1. Thanks. A scenario that would be certainly fine to me would be where the authors write the paper, the reviewer gives a recommendation, and then the editor and author work out what should be done in the final paper. I might be annoyed that they chose not to listen to me, but there wouldn’t be any warrant for being too annoyed, much less feeling wronged. It’s their paper.

      What bothers me here of course is that the editors asked me to volunteer my time twice, and the second time explicitly to evaluation how the paper did with my revisions. I took the time to explain to them why this part should be removed. And they sent back a version in which it was removed, which meant they didn’t have to explain what was wrong about me saying they should take it out. I tell the editor that the problems I was concerned about where addressed.

      Only then it shows up back in the published paper. So, what was the point of the authors taking it out in the version they sent me? Or, what was the point of the editors asking me to read it a second time? It makes me feel like I volunteered my time only to be deceived.

      (It would be even weirder under Rory’s scenario where they appealed to the editor to put the problematic analysis put back in. Couldn’t they have just done this at the start, and left me under the loop? Instead, it’s like there was a special version of this paper that was created just for me to read for a second time.)


      1. I am not really arguing against your annoyance! But I think in 2014 I would be less annoyed than if this had happened to me in 2004. The key thing is that we continue to upgrade the training we give to graduate students so that more people can sort the good from the bad.


  4. It would definitely annoy me (as a reviewer) and I would want to know if the editors were aware of it. In the journal I edit, I would catch it in the copyediting process (if someone snuck something back in like that). But with some larger journals, it may be the case that the editors aren’t really paying much attention to the final draft that is submitted for copyediting. And as the editor of the journal, I would want to know if somebody did that since the reputation of the journal–not just of the author–is at stake.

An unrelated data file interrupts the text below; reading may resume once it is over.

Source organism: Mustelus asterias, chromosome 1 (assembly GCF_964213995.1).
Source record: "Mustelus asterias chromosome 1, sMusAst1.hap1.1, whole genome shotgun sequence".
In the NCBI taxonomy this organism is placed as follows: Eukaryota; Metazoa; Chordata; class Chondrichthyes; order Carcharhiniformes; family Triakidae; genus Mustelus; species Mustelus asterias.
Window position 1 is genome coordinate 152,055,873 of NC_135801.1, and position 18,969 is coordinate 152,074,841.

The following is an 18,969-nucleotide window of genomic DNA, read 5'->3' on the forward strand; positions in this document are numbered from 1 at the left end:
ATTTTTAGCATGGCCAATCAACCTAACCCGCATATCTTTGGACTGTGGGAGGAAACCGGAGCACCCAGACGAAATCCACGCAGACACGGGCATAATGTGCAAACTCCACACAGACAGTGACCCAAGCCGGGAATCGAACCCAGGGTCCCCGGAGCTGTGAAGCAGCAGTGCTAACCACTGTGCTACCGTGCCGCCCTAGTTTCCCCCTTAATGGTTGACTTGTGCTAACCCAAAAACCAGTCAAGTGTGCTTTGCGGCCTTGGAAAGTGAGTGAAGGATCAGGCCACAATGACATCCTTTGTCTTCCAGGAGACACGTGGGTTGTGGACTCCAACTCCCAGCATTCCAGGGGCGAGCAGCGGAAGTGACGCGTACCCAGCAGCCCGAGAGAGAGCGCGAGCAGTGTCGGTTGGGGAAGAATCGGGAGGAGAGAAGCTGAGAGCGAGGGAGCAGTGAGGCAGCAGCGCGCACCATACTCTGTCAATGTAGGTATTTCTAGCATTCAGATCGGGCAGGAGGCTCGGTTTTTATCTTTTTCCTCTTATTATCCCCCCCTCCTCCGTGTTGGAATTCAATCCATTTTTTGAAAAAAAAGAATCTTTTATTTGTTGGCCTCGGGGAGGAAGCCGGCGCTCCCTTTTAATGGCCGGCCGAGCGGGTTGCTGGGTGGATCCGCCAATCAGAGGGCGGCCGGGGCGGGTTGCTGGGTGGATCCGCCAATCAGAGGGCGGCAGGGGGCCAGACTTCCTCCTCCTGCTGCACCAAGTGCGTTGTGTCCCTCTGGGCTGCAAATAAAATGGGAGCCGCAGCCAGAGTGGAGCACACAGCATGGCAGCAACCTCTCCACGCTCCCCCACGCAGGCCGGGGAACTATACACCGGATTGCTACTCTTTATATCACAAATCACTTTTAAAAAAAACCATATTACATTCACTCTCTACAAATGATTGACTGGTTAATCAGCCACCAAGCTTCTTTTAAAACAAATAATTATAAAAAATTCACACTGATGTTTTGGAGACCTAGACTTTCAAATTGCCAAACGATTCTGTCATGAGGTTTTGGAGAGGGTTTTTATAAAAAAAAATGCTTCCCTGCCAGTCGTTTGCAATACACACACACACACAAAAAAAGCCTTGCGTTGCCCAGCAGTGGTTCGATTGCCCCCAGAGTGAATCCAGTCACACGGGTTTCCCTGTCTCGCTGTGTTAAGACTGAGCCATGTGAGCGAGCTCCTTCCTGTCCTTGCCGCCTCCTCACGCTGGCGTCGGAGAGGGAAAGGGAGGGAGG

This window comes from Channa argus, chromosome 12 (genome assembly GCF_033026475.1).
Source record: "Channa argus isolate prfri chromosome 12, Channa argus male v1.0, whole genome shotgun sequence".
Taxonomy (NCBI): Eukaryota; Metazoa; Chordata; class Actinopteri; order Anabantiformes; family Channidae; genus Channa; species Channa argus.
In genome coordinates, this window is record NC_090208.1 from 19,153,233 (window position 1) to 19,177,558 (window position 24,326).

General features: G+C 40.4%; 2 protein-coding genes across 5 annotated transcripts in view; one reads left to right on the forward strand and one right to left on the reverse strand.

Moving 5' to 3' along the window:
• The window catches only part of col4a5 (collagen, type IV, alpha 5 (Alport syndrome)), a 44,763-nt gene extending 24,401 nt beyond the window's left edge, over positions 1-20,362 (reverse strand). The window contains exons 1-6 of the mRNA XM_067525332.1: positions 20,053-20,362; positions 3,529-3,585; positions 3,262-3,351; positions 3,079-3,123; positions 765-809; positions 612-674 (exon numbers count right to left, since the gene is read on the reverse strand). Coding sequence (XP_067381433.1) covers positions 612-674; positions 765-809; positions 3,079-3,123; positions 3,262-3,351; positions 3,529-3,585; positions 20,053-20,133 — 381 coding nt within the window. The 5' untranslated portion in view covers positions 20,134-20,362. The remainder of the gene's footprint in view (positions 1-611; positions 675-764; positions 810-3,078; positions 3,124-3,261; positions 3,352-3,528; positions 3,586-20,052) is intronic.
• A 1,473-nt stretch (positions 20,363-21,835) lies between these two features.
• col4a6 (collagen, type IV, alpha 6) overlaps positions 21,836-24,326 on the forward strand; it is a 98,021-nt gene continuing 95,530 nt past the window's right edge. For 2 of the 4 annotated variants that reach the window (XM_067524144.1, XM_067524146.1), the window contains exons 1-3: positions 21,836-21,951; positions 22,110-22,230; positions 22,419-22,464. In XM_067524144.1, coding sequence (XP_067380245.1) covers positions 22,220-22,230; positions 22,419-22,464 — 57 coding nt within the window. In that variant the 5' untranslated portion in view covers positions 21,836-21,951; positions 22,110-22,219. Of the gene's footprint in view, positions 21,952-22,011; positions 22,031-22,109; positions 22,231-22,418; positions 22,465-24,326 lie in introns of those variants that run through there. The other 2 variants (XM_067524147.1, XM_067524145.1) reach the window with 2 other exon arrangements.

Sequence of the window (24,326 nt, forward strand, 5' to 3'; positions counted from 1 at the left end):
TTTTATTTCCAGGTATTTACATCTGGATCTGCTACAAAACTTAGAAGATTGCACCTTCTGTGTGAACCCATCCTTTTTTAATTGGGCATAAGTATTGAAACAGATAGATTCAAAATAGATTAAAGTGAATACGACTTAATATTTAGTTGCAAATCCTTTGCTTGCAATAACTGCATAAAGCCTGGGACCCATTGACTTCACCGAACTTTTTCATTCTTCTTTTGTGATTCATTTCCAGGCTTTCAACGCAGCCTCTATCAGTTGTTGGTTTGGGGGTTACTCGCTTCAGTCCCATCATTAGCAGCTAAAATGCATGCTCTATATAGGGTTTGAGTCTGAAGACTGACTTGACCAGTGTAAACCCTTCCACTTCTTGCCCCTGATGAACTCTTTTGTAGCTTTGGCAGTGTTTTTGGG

5. It would annoy me mightily as a reviewer, and I think you are well within your rights to ask the editors if the author “snuck it back it” or whether they approved the re-insertion. Either is still annoying but then you know whom to be most annoyed at.


    1. I would be annoyed too. But it doesn’t violate your rights as a reviewer (which are, let’s just say, limited). What it does do is mislead the editor, who probably doesn’t even know it happened. I would get it off your chest by telling the editor and let them do what they want with the info.


      1. Yeah. If it was a paper that just came out or a point that was truly decisive to the merits of the paper, I might write the editor. But I think I’ll just let it go. Was very useful to talk this out, though, so thanks.

        It could be an interesting topic for another day per Phil and other comments about what exactly the rights of a reviewer are, or maybe not “rights” per se, but under what circumstances a reviewer can feel justifiable umbrage. I agree they are very limited, especially as I share the basic vision of Steve and others about getting the Editor and reviewers more out of the way.